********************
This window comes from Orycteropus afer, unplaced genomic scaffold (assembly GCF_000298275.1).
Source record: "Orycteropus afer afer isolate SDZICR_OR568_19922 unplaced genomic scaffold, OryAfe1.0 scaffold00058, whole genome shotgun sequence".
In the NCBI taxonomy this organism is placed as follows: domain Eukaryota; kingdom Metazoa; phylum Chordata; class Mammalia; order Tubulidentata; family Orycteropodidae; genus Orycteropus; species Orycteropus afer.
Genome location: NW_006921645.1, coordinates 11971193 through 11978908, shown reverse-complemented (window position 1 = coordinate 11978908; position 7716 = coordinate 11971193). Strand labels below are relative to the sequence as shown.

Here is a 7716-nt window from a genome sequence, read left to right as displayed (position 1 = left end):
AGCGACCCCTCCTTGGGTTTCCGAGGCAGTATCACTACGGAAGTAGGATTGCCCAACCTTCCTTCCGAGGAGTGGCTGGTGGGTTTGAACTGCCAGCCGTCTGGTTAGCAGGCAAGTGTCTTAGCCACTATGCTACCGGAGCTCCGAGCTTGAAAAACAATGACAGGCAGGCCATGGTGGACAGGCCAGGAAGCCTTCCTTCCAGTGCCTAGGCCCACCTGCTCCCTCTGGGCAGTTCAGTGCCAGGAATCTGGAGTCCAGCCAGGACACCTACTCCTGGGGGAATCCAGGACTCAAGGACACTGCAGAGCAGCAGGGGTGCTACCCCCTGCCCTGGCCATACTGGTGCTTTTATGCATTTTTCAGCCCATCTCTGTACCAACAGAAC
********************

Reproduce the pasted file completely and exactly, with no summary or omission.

This window comes from Orycteropus afer, unplaced genomic scaffold (assembly GCF_000298275.1).
Source record: "Orycteropus afer afer isolate SDZICR_OR568_19922 unplaced genomic scaffold, OryAfe1.0 scaffold00058, whole genome shotgun sequence".
In the NCBI taxonomy this organism is placed as follows: domain Eukaryota; kingdom Metazoa; phylum Chordata; class Mammalia; order Tubulidentata; family Orycteropodidae; genus Orycteropus; species Orycteropus afer.
Genome location: NW_006921645.1, coordinates 11971193 through 11978908, shown reverse-complemented (window position 1 = coordinate 11978908; position 7716 = coordinate 11971193). Strand labels below are relative to the sequence as shown.

Here is a 7716-nt window from a genome sequence, read left to right as displayed (position 1 = left end):
AGCGACCCCTCCTTGGGTTTCCGAGGCAGTATCACTACGGAAGTAGGATTGCCCAACCTTCCTTCCGAGGAGTGGCTGGTGGGTTTGAACTGCCAGCCGTCTGGTTAGCAGGCAAGTGTCTTAGCCACTATGCTACCGGAGCTCCGAGCTTGAAAAACAATGACAGGCAGGCCATGGTGGACAGGCCAGGAAGCCTTCCTTCCAGTGCCTAGGCCCACCTGCTCCCTCTGGGCAGTTCAGTGCCAGGAATCTGGAGTCCAGCCAGGACACCTACTCCTGGGGGAATCCAGGACTCAAGGACACTGCAGAGCAGCAGGGGTGCTACCCCCTGCCCTGGCCATACTGGTGCTTTTATGCATTTTTCAGCCCATCTCTGTACCAACAGAAC